June 2017
Volume 58, Issue 8
Open Access
ARVO Annual Meeting Abstract  |   June 2017
Thin luminance gaps can eliminate contrast-mediated perceptual asynchronies
Author Affiliations & Notes
  • Laysa Hedjar
    Behavior, Cognition, and Neuroscience Program, American University, Washington, District of Columbia, United States
  • Arthur Shapiro
    Departments of Psychology and Computer Science, American University, Washington, District of Columbia, United States
  • Footnotes
    Commercial Relationships   Laysa Hedjar, None; Arthur Shapiro, None
  • Footnotes
    Support  None
Investigative Ophthalmology & Visual Science June 2017, Vol.58, 4215. doi:
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      Laysa Hedjar, Arthur Shapiro; Thin luminance gaps can eliminate contrast-mediated perceptual asynchronies. Invest. Ophthalmol. Vis. Sci. 2017;58(8):4215.

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      © ARVO (1962-2015); The Authors (2016-present)

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Abstract

Purpose : Contrast asynchrony (CA) configurations can separate the visual response to color from the visual response to color contrast (Shapiro, 2008). Recent variations of the basic CA configuration have demonstrated powerful spatial interactions that may be useful for the assessment of visual function. Here we empirically investigate these spatial interactions and attempt to account for the results with a model based on difference of gaussian (DoG) spatial filters.

Methods : The stimulus consisted of two identical bars (.5x1.0 deg) each modulating in luminance at 2 Hz (for demo see: illusionoftheyear.com/2016/06/remote-controls). One bar was placed on a bright field; the other on a dark field. The bars appear to modulate in antiphase--a perceptual response to the contrast between the bars and their surrounds, not to the luminance modulation of the bars. The asynchrony is maintained when bright rectangular flankers (.5x1.0 deg) are placed adjacent to the bar on the dark field, and dark flankers are placed adjacent to the bar on the bright field.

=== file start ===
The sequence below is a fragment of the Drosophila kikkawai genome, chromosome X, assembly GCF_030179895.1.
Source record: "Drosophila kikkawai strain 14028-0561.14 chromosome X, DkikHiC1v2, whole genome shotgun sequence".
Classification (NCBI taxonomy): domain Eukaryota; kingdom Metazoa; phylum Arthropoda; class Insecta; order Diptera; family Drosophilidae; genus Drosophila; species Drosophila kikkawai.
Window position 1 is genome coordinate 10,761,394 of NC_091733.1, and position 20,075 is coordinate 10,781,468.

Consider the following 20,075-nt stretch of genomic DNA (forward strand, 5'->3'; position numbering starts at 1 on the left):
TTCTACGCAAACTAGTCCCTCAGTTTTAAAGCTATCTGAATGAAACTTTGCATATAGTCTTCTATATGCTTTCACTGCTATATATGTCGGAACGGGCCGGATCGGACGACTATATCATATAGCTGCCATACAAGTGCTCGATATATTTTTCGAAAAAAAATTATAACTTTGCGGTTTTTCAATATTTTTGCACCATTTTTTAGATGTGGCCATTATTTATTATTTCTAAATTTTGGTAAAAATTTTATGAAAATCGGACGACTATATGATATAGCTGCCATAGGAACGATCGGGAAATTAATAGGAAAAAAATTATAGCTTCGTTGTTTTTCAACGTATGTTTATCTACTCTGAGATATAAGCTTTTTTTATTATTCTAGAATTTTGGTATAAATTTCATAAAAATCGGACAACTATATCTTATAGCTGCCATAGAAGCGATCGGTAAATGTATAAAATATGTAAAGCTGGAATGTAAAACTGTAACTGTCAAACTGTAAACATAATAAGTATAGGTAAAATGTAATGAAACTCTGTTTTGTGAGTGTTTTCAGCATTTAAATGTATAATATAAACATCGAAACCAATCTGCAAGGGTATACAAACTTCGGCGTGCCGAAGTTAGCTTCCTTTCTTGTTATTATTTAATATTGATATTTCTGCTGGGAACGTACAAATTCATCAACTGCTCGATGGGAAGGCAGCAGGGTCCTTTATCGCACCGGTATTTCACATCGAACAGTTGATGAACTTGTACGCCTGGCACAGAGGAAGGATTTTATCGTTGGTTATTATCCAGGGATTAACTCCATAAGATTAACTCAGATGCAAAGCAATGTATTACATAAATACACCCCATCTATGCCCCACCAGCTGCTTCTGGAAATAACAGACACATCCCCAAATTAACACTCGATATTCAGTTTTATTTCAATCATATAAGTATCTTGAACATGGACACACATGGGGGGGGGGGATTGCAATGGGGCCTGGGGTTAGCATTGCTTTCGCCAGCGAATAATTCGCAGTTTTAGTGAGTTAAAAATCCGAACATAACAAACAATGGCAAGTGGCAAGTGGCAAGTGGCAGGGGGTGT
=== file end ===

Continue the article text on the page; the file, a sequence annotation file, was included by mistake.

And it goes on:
We parametrically manipulated the length of the flankers and the width of the gap between the flankers and the modulating bars. Observers viewed the conditions in random order (20x each condition) and were asked whether the bars appear in-phase or antiphase. The observers (n=5) were college-aged with normal or corrected visual acuity.

Results : The results are plotted as psychometric functions: number of trials perceived as asynchronous vs. distance between bars and flankers (gap). When the flankers are the same height as the bars and the gap is zero (i.e., the bars are adjacent to flankers) or greater than 12’, observers perceive antiphase modulation. However, when the gap is between 1’ and 12’, observers perceive in-phase modulation. When the flankers are longer than the modulating bars, the effect is reversed: in-phase appearance occurs for gaps of 0 and antiphase appearance for larger gaps. We model the results with a bank of contrast-driven DoG filters.

Conclusions : The asynchronous appearance switches when the gap is between 1’ and 12’. The results suggest an interaction between two spatial contrast responses each with different temporal phases. A DoG model can capture most, but not all, of the results. The failure to account for all results suggests the possibility of higher-order contextual segmentation.

This is an abstract that was submitted for the 2017 ARVO Annual Meeting, held in Baltimore, MD, May 7-11, 2017.

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